|Publication number||US6502413 B2|
|Application number||US 09/824,085|
|Publication date||Jan 7, 2003|
|Filing date||Apr 2, 2001|
|Priority date||Apr 2, 2001|
|Also published as||US20020139138|
|Publication number||09824085, 824085, US 6502413 B2, US 6502413B2, US-B2-6502413, US6502413 B2, US6502413B2|
|Inventors||Chris Repice, Brad Reisfeld, Robert Chiang|
|Original Assignee||Carrier Corporation|
|Export Citation||BiBTeX, EndNote, RefMan|
|Patent Citations (9), Referenced by (27), Classifications (7), Legal Events (4)|
|External Links: USPTO, USPTO Assignment, Espacenet|
This invention relates to the use of a combined expansion valve with a downstream restrictions on separate flow lines leading into a single evaporator. The combination provides better control over the refrigerant flow.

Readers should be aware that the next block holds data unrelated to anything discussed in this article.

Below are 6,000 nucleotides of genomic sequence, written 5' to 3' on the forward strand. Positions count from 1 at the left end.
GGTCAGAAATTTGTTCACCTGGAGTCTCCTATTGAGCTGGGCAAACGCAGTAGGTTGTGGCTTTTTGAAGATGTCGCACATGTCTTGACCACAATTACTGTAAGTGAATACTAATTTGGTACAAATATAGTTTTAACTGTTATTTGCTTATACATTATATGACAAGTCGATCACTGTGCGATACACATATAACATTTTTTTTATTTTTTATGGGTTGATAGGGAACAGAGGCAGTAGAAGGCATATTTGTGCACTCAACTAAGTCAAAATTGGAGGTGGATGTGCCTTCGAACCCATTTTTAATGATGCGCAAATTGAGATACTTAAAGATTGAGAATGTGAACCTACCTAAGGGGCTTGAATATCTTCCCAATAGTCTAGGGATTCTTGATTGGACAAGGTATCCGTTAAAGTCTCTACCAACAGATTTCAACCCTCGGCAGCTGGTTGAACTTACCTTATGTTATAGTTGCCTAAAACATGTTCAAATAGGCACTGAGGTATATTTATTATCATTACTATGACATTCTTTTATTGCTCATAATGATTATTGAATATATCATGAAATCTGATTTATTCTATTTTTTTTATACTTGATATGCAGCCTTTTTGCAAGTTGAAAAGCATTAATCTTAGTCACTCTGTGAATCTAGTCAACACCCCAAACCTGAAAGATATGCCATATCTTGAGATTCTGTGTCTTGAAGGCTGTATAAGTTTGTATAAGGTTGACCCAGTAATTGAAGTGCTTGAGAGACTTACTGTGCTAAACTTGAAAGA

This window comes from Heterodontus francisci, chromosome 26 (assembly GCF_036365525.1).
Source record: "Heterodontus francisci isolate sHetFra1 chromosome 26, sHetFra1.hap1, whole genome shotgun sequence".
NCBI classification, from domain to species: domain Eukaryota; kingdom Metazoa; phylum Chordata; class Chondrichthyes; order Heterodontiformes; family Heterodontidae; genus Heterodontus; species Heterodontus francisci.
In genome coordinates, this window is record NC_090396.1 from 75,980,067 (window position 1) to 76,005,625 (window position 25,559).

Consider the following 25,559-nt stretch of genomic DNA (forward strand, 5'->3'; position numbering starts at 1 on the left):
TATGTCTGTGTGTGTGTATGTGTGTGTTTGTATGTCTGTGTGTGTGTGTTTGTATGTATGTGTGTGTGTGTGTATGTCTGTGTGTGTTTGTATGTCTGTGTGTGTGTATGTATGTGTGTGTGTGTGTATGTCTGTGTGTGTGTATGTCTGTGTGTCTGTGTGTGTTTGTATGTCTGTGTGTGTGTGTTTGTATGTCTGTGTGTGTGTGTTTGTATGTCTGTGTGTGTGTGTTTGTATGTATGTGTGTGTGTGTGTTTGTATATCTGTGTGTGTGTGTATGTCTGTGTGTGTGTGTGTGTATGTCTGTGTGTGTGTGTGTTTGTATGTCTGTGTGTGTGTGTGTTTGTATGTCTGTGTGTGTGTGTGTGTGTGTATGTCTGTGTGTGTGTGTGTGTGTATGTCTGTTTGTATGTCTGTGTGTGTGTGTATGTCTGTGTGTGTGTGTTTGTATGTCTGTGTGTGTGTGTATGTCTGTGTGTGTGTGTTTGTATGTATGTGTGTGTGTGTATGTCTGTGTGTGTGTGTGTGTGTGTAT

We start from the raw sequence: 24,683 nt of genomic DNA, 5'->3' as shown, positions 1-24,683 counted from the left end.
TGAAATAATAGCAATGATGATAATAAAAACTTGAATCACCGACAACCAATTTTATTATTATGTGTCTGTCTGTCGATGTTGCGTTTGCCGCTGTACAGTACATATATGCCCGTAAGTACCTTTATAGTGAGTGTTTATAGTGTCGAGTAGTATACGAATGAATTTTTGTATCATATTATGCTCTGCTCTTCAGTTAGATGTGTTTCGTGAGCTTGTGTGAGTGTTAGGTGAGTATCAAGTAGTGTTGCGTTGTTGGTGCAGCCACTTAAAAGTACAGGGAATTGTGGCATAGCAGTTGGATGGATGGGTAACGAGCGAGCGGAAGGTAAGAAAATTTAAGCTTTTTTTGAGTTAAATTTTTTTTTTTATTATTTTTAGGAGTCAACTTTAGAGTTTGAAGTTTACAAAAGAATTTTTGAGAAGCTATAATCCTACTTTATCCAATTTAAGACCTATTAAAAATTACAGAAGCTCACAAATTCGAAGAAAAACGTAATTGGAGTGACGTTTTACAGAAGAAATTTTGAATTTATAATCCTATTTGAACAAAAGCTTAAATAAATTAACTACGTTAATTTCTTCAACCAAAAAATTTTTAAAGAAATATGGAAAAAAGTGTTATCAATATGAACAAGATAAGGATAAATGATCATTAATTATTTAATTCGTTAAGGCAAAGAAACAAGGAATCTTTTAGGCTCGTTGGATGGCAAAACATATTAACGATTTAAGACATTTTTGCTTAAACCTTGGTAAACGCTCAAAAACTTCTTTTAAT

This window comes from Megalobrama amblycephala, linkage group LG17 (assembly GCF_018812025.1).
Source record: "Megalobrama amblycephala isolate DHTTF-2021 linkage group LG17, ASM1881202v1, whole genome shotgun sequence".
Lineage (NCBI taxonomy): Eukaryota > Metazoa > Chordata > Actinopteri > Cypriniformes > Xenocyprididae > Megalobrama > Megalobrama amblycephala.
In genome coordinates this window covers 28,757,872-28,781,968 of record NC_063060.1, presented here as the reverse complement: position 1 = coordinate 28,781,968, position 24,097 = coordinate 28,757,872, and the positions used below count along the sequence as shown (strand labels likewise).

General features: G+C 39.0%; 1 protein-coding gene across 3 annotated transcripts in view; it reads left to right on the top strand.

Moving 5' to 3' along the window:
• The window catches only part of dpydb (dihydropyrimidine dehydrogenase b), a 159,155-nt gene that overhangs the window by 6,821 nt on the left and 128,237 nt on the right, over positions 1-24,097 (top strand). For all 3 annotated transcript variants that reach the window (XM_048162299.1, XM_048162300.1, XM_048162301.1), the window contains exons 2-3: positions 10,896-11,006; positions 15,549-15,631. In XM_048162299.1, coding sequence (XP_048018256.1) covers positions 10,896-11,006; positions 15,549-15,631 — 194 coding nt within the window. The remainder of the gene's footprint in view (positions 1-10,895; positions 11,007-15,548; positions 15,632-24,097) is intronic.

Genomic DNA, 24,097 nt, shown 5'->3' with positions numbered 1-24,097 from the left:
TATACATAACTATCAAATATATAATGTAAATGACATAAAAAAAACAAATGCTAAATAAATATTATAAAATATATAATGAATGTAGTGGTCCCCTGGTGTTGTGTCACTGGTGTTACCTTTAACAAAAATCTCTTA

Refrigerant cycles as commonly utilized incorporate an evaporator coil which receives a refrigerant through a plurality of tubes. Typically, the flow of refrigerant will vary across the evaporator coil, and thus the evaporator efficiency is not usually at optimum levels. It would be desirable to provide a system wherein the flow of refrigerant across various positions within the evaporator could be better controlled.
Systems have been suggested wherein there are a plurality of separate refrigerant flow lines each having an expansion valve leading into the evaporator. By varying the several expansion valves, control over the refrigerant in the various positions in the evaporator coil can be achieved. However, this is very complex and expensive. The restrictions can be as simple as a narrowing in the flow line. Further, it is expected and preferred that across the evaporator, restrictions will vary in diameter, and other design characteristics.